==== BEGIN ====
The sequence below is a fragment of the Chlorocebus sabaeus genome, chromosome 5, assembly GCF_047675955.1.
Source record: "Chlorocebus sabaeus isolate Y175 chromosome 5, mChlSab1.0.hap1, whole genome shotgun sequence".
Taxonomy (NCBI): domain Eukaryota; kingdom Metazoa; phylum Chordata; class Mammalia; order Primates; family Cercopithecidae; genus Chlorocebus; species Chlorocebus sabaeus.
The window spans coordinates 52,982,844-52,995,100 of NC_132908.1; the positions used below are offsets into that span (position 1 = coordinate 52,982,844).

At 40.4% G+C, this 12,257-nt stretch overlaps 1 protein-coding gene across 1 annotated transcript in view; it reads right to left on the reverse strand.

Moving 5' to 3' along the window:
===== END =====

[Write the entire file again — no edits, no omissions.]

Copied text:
The sequence below is a fragment of the Chlorocebus sabaeus genome, chromosome 5, assembly GCF_047675955.1.
Source record: "Chlorocebus sabaeus isolate Y175 chromosome 5, mChlSab1.0.hap1, whole genome shotgun sequence".
Taxonomy (NCBI): domain Eukaryota; kingdom Metazoa; phylum Chordata; class Mammalia; order Primates; family Cercopithecidae; genus Chlorocebus; species Chlorocebus sabaeus.
The window spans coordinates 52,982,844-52,995,100 of NC_132908.1; the positions used below are offsets into that span (position 1 = coordinate 52,982,844).

At 40.4% G+C, this 12,257-nt stretch overlaps 1 protein-coding gene across 1 annotated transcript in view; it reads right to left on the reverse strand.

Moving 5' to 3' along the window: